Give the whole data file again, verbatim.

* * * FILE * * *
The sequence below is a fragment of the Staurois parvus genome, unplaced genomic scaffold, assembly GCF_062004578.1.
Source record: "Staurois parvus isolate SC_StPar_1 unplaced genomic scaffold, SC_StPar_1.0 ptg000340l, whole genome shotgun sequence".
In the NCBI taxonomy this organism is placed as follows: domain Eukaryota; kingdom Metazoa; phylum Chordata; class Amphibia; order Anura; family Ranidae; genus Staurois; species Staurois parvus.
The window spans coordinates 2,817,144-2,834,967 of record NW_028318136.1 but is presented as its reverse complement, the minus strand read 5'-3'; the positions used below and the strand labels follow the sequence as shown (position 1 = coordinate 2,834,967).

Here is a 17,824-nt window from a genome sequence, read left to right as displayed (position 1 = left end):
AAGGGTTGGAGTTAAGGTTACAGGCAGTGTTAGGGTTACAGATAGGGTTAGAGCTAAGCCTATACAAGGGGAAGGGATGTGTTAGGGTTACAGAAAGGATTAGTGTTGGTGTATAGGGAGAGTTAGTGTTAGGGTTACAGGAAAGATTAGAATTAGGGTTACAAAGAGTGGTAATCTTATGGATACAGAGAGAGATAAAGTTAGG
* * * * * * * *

The sequence below is a fragment of the Staurois parvus genome, unplaced genomic scaffold, assembly GCF_062004578.1.
Source record: "Staurois parvus isolate SC_StPar_1 unplaced genomic scaffold, SC_StPar_1.0 ptg000340l, whole genome shotgun sequence".
In the NCBI taxonomy this organism is placed as follows: domain Eukaryota; kingdom Metazoa; phylum Chordata; class Amphibia; order Anura; family Ranidae; genus Staurois; species Staurois parvus.
The window spans coordinates 2,817,144-2,834,967 of record NW_028318136.1 but is presented as its reverse complement, the minus strand read 5'-3'; the positions used below and the strand labels follow the sequence as shown (position 1 = coordinate 2,834,967).

Here is a 17,824-nt window from a genome sequence, read left to right as displayed (position 1 = left end):
AAGGGTTGGAGTTAAGGTTACAGGCAGTGTTAGGGTTACAGATAGGGTTAGAGCTAAGCCTATACAAGGGGAAGGGATGTGTTAGGGTTACAGAAAGGATTAGTGTTGGTGTATAGGGAGAGTTAGTGTTAGGGTTACAGGAAAGATTAGAATTAGGGTTACAAAGAGTGGTAATCTTATGGATACAGAGAGAGATAAAGTTAGG